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Washington, D.C. Real Estate

Washington D.C: our nation’s capital, the hub of our country, our political center. 

Sure, at the moment, that might sound like … literal, actual hell. BUT that’s not the city’s fault! There’s a lot more to Washington DC than politics. Like cherry blossoms. And yummy food. And awesome art. And rad museums containing all the lessons we need to be reminded of lest we repeat them. So whether you’re looking for a romantic weekend getaway or just planning a little trip to coincide with your next protest there’s tons to see and do in Washington DC!

Real Estate

The pricey, highly competitive market in the District of Columbia can make the home search a daunting prospect for first-time buyers – but real estate experts who know the market well say there are ways to scout out a solid investment and get the home you’re looking for without breaking the bank.

Whether you’re looking for a turnkey property or a fixer-upper, the pace of investment in the District is very strong right now. There are large public and private investments in many residential neighborhoods around the city. Strong stock options and rapid population growth mean that buyers continue to gravitate to this prosperous area.

Looking for a place in the nation’s capital? We asked some of the top local real estate agents to offer their advice on purchasing a home for the first time in the District of Columbia. Here’s what they recommend.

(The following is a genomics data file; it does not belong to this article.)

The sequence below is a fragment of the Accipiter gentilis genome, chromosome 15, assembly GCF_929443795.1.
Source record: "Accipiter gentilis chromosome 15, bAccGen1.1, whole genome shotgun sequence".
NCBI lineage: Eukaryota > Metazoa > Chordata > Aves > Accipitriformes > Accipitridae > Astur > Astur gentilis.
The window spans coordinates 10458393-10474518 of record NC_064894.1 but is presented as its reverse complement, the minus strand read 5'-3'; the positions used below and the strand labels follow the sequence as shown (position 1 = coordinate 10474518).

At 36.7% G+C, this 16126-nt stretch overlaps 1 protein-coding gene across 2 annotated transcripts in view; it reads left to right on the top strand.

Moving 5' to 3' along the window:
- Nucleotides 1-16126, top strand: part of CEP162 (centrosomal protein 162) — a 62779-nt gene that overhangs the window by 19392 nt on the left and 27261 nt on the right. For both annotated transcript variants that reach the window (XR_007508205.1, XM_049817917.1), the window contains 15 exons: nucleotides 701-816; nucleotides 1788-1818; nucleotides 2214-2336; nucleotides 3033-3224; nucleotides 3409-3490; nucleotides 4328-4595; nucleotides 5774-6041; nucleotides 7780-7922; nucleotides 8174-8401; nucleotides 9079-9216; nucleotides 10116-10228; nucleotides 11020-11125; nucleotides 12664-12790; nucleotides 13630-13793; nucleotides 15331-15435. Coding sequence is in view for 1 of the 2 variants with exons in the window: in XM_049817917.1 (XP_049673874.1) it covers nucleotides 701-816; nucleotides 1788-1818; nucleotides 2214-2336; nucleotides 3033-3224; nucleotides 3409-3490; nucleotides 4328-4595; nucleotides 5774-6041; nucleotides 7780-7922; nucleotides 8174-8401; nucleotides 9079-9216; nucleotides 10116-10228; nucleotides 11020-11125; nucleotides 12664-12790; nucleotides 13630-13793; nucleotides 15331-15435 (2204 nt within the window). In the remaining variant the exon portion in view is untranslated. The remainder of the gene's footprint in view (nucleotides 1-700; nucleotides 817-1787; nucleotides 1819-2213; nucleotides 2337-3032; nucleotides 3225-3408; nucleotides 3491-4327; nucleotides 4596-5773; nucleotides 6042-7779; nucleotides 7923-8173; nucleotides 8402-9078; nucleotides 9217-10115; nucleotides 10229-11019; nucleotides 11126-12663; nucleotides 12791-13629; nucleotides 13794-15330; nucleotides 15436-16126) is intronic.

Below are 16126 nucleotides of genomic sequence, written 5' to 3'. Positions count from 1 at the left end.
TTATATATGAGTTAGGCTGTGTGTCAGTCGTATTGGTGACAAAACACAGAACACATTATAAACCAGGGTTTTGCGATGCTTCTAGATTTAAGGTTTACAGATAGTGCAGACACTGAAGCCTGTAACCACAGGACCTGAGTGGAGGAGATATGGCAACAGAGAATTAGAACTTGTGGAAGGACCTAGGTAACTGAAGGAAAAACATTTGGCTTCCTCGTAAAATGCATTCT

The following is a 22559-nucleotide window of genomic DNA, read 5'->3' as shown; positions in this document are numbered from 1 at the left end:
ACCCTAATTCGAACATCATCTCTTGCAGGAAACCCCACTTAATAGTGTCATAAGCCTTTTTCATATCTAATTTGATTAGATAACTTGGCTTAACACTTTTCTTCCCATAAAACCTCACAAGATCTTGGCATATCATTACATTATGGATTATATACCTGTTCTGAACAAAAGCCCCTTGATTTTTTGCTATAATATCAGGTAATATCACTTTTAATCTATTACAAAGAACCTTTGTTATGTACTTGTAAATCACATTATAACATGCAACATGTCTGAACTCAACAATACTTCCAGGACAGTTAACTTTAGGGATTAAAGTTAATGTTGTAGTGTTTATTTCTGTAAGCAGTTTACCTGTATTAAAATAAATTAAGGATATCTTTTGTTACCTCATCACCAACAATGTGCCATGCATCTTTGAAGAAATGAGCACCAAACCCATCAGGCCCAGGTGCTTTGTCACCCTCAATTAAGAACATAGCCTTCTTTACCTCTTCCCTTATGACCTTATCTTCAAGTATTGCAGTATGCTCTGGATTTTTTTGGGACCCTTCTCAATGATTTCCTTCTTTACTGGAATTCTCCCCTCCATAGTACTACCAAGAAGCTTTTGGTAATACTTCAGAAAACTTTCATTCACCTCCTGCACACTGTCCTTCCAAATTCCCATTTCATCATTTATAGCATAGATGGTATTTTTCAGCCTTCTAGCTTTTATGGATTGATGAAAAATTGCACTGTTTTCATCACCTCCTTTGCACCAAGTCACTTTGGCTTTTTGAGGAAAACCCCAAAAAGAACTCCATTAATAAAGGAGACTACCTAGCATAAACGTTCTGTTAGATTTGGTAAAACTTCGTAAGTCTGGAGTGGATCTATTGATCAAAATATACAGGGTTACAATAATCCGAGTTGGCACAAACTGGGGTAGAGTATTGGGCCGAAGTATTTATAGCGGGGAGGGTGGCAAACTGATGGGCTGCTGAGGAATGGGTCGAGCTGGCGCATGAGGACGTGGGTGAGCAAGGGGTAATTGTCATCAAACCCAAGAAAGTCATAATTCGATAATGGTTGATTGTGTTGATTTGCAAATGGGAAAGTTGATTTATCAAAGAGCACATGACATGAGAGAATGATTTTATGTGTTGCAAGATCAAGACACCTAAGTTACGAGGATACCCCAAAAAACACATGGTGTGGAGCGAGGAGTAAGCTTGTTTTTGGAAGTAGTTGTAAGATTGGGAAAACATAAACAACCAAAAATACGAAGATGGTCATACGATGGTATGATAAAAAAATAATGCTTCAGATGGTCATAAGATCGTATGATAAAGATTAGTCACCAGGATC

Go off the beaten path. A first-time buyer may end up living in a neighborhood that isn’t as popular as their original choice, but is much more affordable. “First-time buyers often end up purchasing in neighborhoods they hadn’t considered originally,” says Carl Bender, a Realtor with Coldwell Banker Residential Brokerage.

If you’re interested in purchasing a home in downtown Washington, D.C., but can’t afford prime locations like Logan Circle, Columbia Heights, Adams Morgan or Capitol Hill, you might want to look in neighborhoods outside the city’s core that offer similar lifestyles. Silver Spring, Maryland, has a vibrant downtown area full of new shops and restaurants and is near multiple public transit options, including Metro and MARC train service.

Within the District of Columbia, neighborhoods like Trinidad and Brookland are up and coming areas that have undergone redevelopment. Once considered too dangerous by most homebuyers, these neighborhoods are shedding that reputation with the creation of new residential and commercial spaces. The takeaway is: If you’re willing to go off the beaten path, you can find a few crown jewels to call home.

You don’t need a big down payment. First-time District of Columbia homebuyers with good salaries but minimal savings often assume they’ll need a huge down payment, like 20 percent of the cost of the home. The truth is, you don’t. It changes the field dramatically when you can buy with 3 percent or 10 percent down instead of coming up with 20 percent, because your salary can support a bigger monthly payment. Many lenders are doing 3 to 5 percent down on conventional financing these days. It’s something that many first-time buyers aren’t aware of, but it ultimately costs less than a traditional Federal Housing Administration mortgage.